But beyond these and the pricing system, there are a few other factors that can determine what it costs for a lawyer to review your contract.
1. Type of contract review
The type of contract review you want can be used by a contract lawyer to determine what it will cost you to have your contract reviewed. The types of contract reviews include:
Basic contract review
The basic contract review is one in which your lawyer analyzes the more general features of your contract. It reviews your business objectives, what you hope to gain from the contract and how this interest is phrased in the contract.
It requires a surface-level examination of contracts to spot areas that may need to be improved. You can also ask any question you want about the terms of the agreement in your contract.
Basic contract review plus edits
This type of contract review is an upgrade to the services rendered during a basic contract review.
In a process known as redlining a contract, the lawyer carries out a surface review of the contract, spots a problem area, notes them down, and makes edits to correct them before sending it to the other party for review.
Issue-specific contract review
An issue-specific contract review involves the attorney assessing a specific area of your contract. It could be about a non-disclosure agreement or a non-compete clause, ownership of intellectual property, and all such particular concerns. The cost is less than that of a basic contract review and usually hovers around $150 to $500.
Contract review plus negotiation
This contract review type is more extensive. The contract attorney reviews, edits, redlines, and negotiates better terms on behalf of their client. Negotiation can be demanding, with the signatory parties often unwilling to yield to the offers of the other. A contract attorney can help to offer a middle ground that will be fair and acceptable to all signatories of a contract.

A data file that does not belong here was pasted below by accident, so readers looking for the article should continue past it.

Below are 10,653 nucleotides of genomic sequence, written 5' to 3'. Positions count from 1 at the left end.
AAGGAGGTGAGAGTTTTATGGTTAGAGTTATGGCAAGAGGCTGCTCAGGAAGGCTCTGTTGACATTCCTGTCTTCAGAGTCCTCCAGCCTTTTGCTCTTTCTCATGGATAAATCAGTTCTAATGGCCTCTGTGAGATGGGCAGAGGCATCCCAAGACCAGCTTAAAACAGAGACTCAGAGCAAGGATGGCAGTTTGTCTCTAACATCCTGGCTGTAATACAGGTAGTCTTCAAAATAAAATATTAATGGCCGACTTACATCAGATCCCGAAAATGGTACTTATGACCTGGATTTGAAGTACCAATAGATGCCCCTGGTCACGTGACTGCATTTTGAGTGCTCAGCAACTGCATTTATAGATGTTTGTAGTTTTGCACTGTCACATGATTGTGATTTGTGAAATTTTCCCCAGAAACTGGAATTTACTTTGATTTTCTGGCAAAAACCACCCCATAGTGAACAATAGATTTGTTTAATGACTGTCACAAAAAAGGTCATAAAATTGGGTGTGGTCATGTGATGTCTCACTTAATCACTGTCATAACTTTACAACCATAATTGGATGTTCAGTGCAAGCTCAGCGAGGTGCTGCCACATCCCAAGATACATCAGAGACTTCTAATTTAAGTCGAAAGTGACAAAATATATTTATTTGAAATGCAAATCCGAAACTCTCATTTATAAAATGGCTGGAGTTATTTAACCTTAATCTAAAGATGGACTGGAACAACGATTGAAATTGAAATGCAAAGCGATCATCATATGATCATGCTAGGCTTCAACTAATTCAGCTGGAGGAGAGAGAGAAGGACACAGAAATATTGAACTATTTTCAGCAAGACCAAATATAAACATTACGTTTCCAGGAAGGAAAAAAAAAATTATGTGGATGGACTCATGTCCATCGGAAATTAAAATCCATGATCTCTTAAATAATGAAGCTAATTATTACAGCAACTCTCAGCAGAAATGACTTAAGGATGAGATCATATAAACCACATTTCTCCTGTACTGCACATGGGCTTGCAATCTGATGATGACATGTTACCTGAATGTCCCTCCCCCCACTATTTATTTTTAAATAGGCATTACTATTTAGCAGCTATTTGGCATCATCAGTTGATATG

2. Type of industry
The type of industry can determine what the rates or charges of a contract attorney will be. Some industries have higher valuations than others, and attorneys generally set their rates to reflect this. A contract attorney in the oil and gas industry will charge more than one that specializes in real estate contracts.
3. The value of the consideration in the contract
Consideration is one of the elements of a contract that puts up something of value that benefits both parties in a contract. The value of this consideration can be used as an index by the contract attorney to determine the cost at which they will review the contract.
Hiring a contract attorney to review your contract is optional – you can sign a contract without having an attorney look at it. However, it will be in your best interest to invest in one.
This is because a contract lawyer pools years of training and expertise to review any contractual agreement you may want to go in. This can save you from many legal battles and exploitation while guarding you against the risks of heavy financial losses.